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The U.S. continues to lose farmers and farm acreage, Secretary Tom Vilsack said at USDA’s recent forum.


The most recent survey shows there has been a slight increase in the number of farmers under the age of 35 and 25. "But we need to accelerate those increases," Vilsack said, noting the large number of operators that are older than 65 and even 75.

Vilsack wasn’t surprised by a reduction in the number of farms in this country—2.1 million in 2012, down 4.3% from the previous census—especially given that the survey was conducted during the drought year of 2012. But he noted that most of the reduction is coming at the expense of mid-sized farms. The number of large and small operations held steady.

"It’s the medium-sized operations that feel the greatest stress," said Vilsack, noting that the new farm bill could create opportunities for local and regional farms.

Comparing mid-sized farmers to middle-class Amer­ica, Vilsack said, "We need to continue to be vigilant in terms of rebuilding the middle. The livestock disaster assistance provisions in the farm bill, which USDA is trying to expedite, should help mid-sized farmers," he adds.

Meanwhile, average sales on farms increased from $137,807 in 2007 to $187,093 in 2012, a dramatic rise tied to higher grain prices. The increase, though it continued a 30-year upward trend, was the largest in the history of the census.

In 2012, crop sales of $212.4 billion exceeded livestock sales of $182.2 billion for the second time since 1974.

Farm Income to Drop 26.6% This Year

USDA’s annual forecast for farm income shows it will drop to $95.8 billion in 2014, a precipitous 26.6% decline from 2013 and the lowest level since 2010, underscoring the need for farmers to mind their expenses.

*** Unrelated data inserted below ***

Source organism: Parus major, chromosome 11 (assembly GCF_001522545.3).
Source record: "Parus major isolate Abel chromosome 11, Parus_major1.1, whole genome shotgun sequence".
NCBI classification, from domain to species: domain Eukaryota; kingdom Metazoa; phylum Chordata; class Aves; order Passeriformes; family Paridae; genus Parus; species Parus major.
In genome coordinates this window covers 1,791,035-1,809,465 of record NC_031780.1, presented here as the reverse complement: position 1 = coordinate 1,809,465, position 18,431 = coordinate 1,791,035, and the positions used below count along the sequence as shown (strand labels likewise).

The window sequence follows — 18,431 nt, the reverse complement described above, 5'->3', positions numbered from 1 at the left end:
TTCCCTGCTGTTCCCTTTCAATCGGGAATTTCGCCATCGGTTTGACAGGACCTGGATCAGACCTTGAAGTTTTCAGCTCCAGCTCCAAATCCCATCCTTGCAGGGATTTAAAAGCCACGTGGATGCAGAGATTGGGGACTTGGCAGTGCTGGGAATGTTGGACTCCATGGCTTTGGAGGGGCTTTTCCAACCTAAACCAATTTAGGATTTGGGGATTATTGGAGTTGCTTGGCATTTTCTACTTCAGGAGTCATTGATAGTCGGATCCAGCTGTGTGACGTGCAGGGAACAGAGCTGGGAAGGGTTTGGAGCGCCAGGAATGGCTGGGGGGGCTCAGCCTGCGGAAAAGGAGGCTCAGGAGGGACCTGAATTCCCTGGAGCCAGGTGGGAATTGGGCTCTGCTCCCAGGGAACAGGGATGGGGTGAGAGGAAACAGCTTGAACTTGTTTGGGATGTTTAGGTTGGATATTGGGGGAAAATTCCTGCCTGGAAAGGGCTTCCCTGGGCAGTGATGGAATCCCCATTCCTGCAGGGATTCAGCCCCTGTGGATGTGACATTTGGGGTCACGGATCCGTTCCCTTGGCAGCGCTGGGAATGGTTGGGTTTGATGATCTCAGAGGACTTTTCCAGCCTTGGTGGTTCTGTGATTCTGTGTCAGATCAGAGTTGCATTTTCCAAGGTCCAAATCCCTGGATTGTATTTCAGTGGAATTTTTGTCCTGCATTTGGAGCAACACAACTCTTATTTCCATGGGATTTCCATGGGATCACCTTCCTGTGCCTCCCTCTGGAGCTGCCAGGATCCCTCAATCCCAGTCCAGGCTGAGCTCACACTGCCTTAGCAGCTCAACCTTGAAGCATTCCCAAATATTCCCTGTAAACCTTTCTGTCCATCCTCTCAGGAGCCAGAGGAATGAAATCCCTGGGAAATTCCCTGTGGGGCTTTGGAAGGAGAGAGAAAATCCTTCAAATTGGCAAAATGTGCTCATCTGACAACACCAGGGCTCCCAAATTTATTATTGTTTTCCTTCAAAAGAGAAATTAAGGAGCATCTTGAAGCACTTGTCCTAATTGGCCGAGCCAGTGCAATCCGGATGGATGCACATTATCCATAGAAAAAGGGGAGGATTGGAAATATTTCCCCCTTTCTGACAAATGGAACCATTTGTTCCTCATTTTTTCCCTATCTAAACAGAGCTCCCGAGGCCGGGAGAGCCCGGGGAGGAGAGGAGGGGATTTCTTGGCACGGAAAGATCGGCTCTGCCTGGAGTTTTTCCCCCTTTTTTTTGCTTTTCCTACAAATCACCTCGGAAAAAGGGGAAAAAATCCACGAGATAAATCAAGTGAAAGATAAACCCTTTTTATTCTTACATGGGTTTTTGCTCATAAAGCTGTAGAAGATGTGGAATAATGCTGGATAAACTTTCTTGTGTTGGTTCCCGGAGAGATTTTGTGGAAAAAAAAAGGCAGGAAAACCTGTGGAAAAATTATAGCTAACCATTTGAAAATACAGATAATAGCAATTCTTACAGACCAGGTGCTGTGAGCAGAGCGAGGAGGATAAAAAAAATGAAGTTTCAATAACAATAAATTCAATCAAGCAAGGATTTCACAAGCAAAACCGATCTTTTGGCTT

If there’s a silver lining in the forecast, USDA predicts that farm income this year will still exceed the average for the previous 10 years. The decline will be driven by a change in the value of crop inventories and reduced government farm payments. The newest farm bill ended the roughly $4 billion in direct payments to farmers. 

Net cash income, which reflects the sale of more than $6 billion in carryover stocks from 2013, will decline only 22% to $101.9 billion.

Crop receipts are expected to decrease more than 12% in 2014, led by a projected $11 billion decline in corn receipts and a $6 billion decline in soybean receipts. After several years on the negative side of USDA reports, livestock receipts will increase 0.7% in 2014 largely due to a 7% increase in dairy receipts that reflects higher milk prices.

USDA expects farmers to respond to lower grain prices by slashing expenses. It forecasts a decline of $3.9 billion in 2014. If that happens, it would be only the second time expenses declined in the past 10 years, though the 2009 decline at $11 billion was much larger.

Meanwhile, several factors will conspire to slow the rate of growth in farm assets, debt and equity. They include lower net income, higher borrowing costs and moderation in growth of farmland values.

Even so, USDA expects the value of farm assets to rise 2.4% in 2014, while farm sector debt increases 2.3%. 

Despite the 26.6% drop in income, USDA projects median total farm household income to fall by $2,534 to $68,132 in 2014, according to a separate report. Given USDA’s broad definition of a farm, many farms are not profitable, even in the best years for farm income.

For additional coverage from the USDA Agricultural Outlook Forum, visit www.FarmJournal.com/outlook_forum